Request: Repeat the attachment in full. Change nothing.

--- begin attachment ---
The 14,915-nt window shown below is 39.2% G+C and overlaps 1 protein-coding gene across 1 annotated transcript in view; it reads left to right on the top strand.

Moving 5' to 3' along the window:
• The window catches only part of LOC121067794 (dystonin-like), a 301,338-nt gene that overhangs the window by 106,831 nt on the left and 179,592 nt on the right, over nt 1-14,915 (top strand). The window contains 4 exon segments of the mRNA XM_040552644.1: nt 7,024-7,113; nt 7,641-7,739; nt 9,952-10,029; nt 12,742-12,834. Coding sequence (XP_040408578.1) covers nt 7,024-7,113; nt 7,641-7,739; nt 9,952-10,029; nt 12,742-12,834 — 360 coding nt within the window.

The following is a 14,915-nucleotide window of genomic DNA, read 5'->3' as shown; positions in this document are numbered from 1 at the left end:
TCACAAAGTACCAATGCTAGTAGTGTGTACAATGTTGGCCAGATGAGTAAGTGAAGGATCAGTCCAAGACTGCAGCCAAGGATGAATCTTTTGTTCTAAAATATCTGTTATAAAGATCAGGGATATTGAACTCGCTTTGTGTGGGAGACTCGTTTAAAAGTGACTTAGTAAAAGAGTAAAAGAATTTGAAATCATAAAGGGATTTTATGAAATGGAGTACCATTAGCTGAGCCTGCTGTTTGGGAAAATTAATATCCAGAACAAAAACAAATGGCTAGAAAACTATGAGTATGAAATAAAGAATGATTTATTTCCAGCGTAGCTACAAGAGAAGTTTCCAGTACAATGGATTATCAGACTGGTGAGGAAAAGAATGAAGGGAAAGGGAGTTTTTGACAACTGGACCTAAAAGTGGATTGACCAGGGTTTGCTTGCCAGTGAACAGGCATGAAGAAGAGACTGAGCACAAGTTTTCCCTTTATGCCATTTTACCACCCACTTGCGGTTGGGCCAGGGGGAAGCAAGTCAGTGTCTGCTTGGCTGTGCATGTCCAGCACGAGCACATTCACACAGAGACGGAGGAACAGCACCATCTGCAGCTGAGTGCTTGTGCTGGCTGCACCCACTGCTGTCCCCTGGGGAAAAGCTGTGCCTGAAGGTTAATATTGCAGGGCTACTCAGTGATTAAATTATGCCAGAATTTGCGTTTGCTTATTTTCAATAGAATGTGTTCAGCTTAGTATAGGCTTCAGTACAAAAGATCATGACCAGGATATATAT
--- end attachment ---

The 14,915-nt window shown below is 39.2% G+C and overlaps 1 protein-coding gene across 1 annotated transcript in view; it reads left to right on the top strand.

Moving 5' to 3' along the window:
• The window catches only part of LOC121067794 (dystonin-like), a 301,338-nt gene that overhangs the window by 106,831 nt on the left and 179,592 nt on the right, over nt 1-14,915 (top strand). The window contains 4 exon segments of the mRNA XM_040552644.1: nt 7,024-7,113; nt 7,641-7,739; nt 9,952-10,029; nt 12,742-12,834. Coding sequence (XP_040408578.1) covers nt 7,024-7,113; nt 7,641-7,739; nt 9,952-10,029; nt 12,742-12,834 — 360 coding nt within the window.

The following is a 14,915-nucleotide window of genomic DNA, read 5'->3' as shown; positions in this document are numbered from 1 at the left end:
TCACAAAGTACCAATGCTAGTAGTGTGTACAATGTTGGCCAGATGAGTAAGTGAAGGATCAGTCCAAGACTGCAGCCAAGGATGAATCTTTTGTTCTAAAATATCTGTTATAAAGATCAGGGATATTGAACTCGCTTTGTGTGGGAGACTCGTTTAAAAGTGACTTAGTAAAAGAGTAAAAGAATTTGAAATCATAAAGGGATTTTATGAAATGGAGTACCATTAGCTGAGCCTGCTGTTTGGGAAAATTAATATCCAGAACAAAAACAAATGGCTAGAAAACTATGAGTATGAAATAAAGAATGATTTATTTCCAGCGTAGCTACAAGAGAAGTTTCCAGTACAATGGATTATCAGACTGGTGAGGAAAAGAATGAAGGGAAAGGGAGTTTTTGACAACTGGACCTAAAAGTGGATTGACCAGGGTTTGCTTGCCAGTGAACAGGCATGAAGAAGAGACTGAGCACAAGTTTTCCCTTTATGCCATTTTACCACCCACTTGCGGTTGGGCCAGGGGGAAGCAAGTCAGTGTCTGCTTGGCTGTGCATGTCCAGCACGAGCACATTCACACAGAGACGGAGGAACAGCACCATCTGCAGCTGAGTGCTTGTGCTGGCTGCACCCACTGCTGTCCCCTGGGGAAAAGCTGTGCCTGAAGGTTAATATTGCAGGGCTACTCAGTGATTAAATTATGCCAGAATTTGCGTTTGCTTATTTTCAATAGAATGTGTTCAGCTTAGTATAGGCTTCAGTACAAAAGATCATGACCAGGATATATAT